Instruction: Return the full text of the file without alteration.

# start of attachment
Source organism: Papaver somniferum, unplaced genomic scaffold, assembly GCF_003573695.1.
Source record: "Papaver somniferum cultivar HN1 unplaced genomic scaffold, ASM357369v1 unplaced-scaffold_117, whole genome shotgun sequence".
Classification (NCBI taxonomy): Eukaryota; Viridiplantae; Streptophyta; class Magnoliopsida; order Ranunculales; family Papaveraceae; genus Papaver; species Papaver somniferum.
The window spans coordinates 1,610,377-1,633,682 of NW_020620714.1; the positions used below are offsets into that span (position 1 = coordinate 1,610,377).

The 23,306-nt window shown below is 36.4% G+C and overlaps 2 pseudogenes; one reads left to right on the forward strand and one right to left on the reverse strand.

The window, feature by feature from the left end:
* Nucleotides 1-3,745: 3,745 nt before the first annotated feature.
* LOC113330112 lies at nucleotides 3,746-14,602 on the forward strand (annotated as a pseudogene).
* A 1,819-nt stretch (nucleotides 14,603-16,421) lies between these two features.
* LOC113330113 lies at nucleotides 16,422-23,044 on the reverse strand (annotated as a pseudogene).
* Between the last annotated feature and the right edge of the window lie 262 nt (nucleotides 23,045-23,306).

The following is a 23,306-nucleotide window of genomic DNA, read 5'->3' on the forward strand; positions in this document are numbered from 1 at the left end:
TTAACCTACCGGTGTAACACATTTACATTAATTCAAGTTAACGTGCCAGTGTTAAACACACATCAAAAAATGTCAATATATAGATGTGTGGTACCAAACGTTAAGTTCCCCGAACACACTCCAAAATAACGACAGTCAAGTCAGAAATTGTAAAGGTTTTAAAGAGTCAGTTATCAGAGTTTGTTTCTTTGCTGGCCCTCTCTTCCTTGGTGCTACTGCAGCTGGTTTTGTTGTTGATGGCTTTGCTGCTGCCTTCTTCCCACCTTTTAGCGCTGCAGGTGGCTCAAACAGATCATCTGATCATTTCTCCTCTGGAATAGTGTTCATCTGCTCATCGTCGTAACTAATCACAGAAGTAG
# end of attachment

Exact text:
Source organism: Papaver somniferum, unplaced genomic scaffold, assembly GCF_003573695.1.
Source record: "Papaver somniferum cultivar HN1 unplaced genomic scaffold, ASM357369v1 unplaced-scaffold_117, whole genome shotgun sequence".
Classification (NCBI taxonomy): Eukaryota; Viridiplantae; Streptophyta; class Magnoliopsida; order Ranunculales; family Papaveraceae; genus Papaver; species Papaver somniferum.
The window spans coordinates 1,610,377-1,633,682 of NW_020620714.1; the positions used below are offsets into that span (position 1 = coordinate 1,610,377).

The 23,306-nt window shown below is 36.4% G+C and overlaps 2 pseudogenes; one reads left to right on the forward strand and one right to left on the reverse strand.

The window, feature by feature from the left end:
* Nucleotides 1-3,745: 3,745 nt before the first annotated feature.
* LOC113330112 lies at nucleotides 3,746-14,602 on the forward strand (annotated as a pseudogene).
* A 1,819-nt stretch (nucleotides 14,603-16,421) lies between these two features.
* LOC113330113 lies at nucleotides 16,422-23,044 on the reverse strand (annotated as a pseudogene).
* Between the last annotated feature and the right edge of the window lie 262 nt (nucleotides 23,045-23,306).

The following is a 23,306-nucleotide window of genomic DNA, read 5'->3' on the forward strand; positions in this document are numbered from 1 at the left end:
TTAACCTACCGGTGTAACACATTTACATTAATTCAAGTTAACGTGCCAGTGTTAAACACACATCAAAAAATGTCAATATATAGATGTGTGGTACCAAACGTTAAGTTCCCCGAACACACTCCAAAATAACGACAGTCAAGTCAGAAATTGTAAAGGTTTTAAAGAGTCAGTTATCAGAGTTTGTTTCTTTGCTGGCCCTCTCTTCCTTGGTGCTACTGCAGCTGGTTTTGTTGTTGATGGCTTTGCTGCTGCCTTCTTCCCACCTTTTAGCGCTGCAGGTGGCTCAAACAGATCATCTGATCATTTCTCCTCTGGAATAGTGTTCATCTGCTCATCGTCGTAACTAATCACAGAAGTAG